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Sage ERP Accpac 6 Performance Testing

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As Accpac moves to becoming a Web based application, we want to ensure that performance for the end user is at least as good as it was in the Accpac 5.x days running client/server with VB User Interface programs. Specifically can you have as many users running Accpac off one Web Server as you currently have running off one Citrix Server today?  In some regards Accpac 6 has an advantage over Citrix, in that the User Interface programs do not run on the server. On Citrix all the VB User Interface programs run on the Citrix server and consume a lot of memory (the VB runtime isn’t lightweight). In Accpac 6, we are only running the Business Logic (Views) on the Server and the UIs run as JavaScript programs on the client’s Browser. So we should be able to handle more users than Citrix, but we have to set the acceptance criteria somewhere. Performance is one of those things that you can never have enough of, and tends to be a journey that you keep working on to extend the reach of your product.

Web based applications can be quite complex and good tools are required to simulate heavy user loads, automate functional testing and diagnose/troubleshoot problems once they are discovered. We have to ensure that Accpac will keep running reliably under heavy user loads as users are performing quite a diverse set of activities. With Accpac 6 there are quite a few new components like the dashboard data servlets that need to have good performance and not adversely affect people performing other tasks. We want to ensure that sales people entering sales orders inside CRM are as productive as possible.

We are fundamentally using SData for all our Web Service communications. This involved a lot of building and parsing XML. How efficient is this? Fortunately all web based development systems are highly optimized for performing these functions. So far SData has been a general performance boost and the overhead of the XML has been surprisingly light.

Towards ensuring this goal we employ a number of open source or free testing tools. Some of these are used repeatedly run automated tests to ensure our performance goals are being met. Some are used to diagnose problems when they are discovered. Here is a quick list of some of the tools we are using and to what end.

Selenium ( is a User Interface scripting/testing engine for performing automated testing of Web Based applications. It drives the Browser as an end user would to allow automated testing. We run a battery of tests using Selenium and as well as looking for functionality breakages, we record the times all the tests take to run to watch for performance changes.

JMeter ( is a load testing tool for Web Based applications. It basically simulates a large number of Browsers sending HTTP requests to a server. Since SData just uses HTTP, we can use JMeter to test our SData services. This is a very effective test tool for ensuring we run under heavy multiuser loads. You just type in the number of users you want JMeter to simulate and let it go.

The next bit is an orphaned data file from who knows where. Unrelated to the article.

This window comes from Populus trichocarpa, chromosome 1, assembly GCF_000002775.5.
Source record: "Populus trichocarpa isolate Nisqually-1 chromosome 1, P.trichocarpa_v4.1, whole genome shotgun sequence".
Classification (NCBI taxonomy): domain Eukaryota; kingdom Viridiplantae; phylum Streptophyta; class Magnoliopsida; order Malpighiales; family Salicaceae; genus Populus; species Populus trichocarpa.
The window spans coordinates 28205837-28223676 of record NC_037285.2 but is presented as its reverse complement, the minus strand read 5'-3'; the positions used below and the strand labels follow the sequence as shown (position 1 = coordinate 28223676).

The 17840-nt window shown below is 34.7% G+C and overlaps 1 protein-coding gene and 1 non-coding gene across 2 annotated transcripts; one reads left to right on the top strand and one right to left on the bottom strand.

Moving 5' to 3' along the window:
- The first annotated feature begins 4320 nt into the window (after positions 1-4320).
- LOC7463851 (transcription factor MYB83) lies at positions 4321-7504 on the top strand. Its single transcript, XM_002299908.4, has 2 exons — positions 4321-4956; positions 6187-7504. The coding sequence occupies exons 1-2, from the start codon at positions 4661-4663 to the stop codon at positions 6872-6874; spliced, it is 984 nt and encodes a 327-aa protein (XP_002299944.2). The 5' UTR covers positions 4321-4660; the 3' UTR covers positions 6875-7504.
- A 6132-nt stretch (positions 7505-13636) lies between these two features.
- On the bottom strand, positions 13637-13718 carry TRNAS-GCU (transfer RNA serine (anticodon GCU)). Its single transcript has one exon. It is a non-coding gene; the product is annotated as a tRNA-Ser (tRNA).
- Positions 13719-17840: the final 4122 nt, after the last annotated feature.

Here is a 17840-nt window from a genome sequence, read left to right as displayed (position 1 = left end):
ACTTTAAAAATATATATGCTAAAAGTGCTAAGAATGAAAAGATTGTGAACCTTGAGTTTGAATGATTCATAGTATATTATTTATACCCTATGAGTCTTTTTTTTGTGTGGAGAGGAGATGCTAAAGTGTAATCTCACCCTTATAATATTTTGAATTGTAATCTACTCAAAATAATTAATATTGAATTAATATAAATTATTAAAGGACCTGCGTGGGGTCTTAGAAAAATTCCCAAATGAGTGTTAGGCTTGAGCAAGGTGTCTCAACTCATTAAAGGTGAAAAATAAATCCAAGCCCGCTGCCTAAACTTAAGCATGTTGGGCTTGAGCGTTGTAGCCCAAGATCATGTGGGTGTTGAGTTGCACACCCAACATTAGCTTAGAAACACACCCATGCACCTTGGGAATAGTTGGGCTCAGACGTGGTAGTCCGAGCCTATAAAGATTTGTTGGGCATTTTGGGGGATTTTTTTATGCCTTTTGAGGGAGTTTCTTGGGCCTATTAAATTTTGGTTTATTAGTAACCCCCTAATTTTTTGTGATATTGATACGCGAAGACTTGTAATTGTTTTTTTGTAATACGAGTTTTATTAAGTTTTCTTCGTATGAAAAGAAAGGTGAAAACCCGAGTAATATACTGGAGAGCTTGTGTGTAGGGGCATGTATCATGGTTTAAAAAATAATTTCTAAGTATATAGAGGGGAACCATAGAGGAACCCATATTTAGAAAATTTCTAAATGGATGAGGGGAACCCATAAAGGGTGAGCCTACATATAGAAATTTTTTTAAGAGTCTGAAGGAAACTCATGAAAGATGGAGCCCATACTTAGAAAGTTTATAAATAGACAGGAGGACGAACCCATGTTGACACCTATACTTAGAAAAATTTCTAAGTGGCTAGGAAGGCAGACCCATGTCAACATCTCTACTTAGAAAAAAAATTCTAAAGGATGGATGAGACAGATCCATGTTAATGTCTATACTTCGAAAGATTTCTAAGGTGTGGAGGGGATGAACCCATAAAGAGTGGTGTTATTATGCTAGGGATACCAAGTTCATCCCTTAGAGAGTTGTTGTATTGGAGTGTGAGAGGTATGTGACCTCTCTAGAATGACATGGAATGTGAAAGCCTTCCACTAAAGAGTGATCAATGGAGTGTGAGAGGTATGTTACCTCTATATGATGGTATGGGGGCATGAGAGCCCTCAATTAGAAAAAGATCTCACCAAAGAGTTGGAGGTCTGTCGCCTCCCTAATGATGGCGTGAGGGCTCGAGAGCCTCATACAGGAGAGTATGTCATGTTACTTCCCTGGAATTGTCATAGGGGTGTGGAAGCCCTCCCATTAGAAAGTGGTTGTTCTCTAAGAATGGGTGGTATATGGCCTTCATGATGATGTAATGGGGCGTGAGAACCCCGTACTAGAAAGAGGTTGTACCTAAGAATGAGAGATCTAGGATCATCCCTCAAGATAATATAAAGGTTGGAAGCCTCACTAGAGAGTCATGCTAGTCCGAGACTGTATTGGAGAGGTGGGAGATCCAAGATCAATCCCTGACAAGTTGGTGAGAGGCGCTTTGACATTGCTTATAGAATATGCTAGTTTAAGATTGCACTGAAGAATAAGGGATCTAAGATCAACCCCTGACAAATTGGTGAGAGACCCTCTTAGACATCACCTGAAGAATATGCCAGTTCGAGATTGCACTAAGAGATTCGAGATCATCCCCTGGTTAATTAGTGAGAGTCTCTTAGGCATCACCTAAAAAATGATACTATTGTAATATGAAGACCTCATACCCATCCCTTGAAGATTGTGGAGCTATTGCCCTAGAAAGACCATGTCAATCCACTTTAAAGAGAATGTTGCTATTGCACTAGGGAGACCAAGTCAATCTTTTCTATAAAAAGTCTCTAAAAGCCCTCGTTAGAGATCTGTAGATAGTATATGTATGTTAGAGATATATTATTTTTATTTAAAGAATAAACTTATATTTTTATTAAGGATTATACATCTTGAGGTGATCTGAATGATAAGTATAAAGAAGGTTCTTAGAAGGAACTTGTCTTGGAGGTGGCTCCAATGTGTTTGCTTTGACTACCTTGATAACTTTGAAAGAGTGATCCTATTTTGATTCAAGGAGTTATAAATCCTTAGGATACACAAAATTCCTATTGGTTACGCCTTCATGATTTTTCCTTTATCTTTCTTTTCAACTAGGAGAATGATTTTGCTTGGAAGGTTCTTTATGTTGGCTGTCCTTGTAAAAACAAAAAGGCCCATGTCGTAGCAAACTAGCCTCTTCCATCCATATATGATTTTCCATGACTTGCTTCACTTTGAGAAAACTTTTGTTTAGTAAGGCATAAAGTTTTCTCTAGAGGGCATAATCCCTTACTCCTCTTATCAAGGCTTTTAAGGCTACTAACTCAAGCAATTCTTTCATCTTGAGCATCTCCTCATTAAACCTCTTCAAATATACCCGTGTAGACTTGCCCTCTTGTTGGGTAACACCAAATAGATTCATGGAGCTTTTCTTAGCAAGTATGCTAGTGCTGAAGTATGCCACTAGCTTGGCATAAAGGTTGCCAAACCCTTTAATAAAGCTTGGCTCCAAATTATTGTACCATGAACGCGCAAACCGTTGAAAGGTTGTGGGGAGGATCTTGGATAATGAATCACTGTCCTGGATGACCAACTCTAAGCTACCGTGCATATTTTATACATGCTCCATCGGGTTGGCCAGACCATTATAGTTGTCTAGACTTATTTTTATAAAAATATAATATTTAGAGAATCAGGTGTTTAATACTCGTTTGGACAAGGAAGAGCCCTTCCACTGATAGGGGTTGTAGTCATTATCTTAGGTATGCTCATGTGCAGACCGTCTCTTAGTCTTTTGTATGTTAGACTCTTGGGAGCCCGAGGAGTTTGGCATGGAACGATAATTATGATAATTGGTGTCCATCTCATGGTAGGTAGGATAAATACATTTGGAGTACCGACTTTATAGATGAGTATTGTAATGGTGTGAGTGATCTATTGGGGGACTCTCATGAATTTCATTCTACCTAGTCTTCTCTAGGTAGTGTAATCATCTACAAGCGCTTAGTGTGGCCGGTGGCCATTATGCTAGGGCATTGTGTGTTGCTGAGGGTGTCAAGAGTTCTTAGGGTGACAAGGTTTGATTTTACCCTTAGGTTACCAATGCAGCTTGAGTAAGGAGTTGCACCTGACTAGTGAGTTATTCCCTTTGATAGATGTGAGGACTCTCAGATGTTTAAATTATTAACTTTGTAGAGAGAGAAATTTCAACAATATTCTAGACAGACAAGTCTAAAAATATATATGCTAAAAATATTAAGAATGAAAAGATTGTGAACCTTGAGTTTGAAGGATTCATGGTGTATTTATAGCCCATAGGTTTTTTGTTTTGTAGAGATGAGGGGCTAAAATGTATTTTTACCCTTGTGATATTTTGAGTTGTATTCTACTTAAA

Fiddler2 ( is a Web Debugging Proxy that records all the HTTP traffic between your computer and the Internet. We can use this to record the number of network calls we make and the time each one takes. One cool thing Fiddler does is record your network performance and then calculates the time it would have taken for users in other locations or other bandwidths would have taken. So we get the time for our network, but also estimates of the time someone using DSL in California or a modem in China would have taken to load our web page.

dynaTrace AJAX Edition ( is a great tool that monitors where all the time is going in the Browser. It tells you how much time was spent waiting for the network, executing JavaScript, processing CSS, parsing JavaScript, rendering HTML pages. A good tool to tell you where to start diving in if things are slow.

Firebug ( is a great general purpose profiling, measuring, debugging tool for the Firefox browser. Although our main target for release if Internet Explorer, Firebug is such a useful tool, that we find we are often drawn back to doing our testing in Firefox for the great tools like Firebug that are available as add-ins.

IE Developer Tools ( are built into IE 8 and are a very useful collection of tools for analyzing things inside IE. The JavaScript profiler is quite useful for seeing why things are slow in IE. It is necessary to use this tool, since often things that work fine in Firefox or Chrome are very slow in IE and hence you need to use an IE based tool to diagnose the problem.

Using these tools we’ve been able to successfully stress the Accpac system and to find and fix many bugs that have caused the system to crash, lockup or drastically slow down. Our automation group runs performance tests on our nightly builds and posts the results to an internal web site for all our developers to track. As we develop out all the accounting applications in the new SWT (Sage Web Toolkit), we will aggressively be developing new automated tests to ensure performance is acceptable and look to keep expanding the performance of Accpac.

Written by smist08

February 26, 2010 at 9:33 pm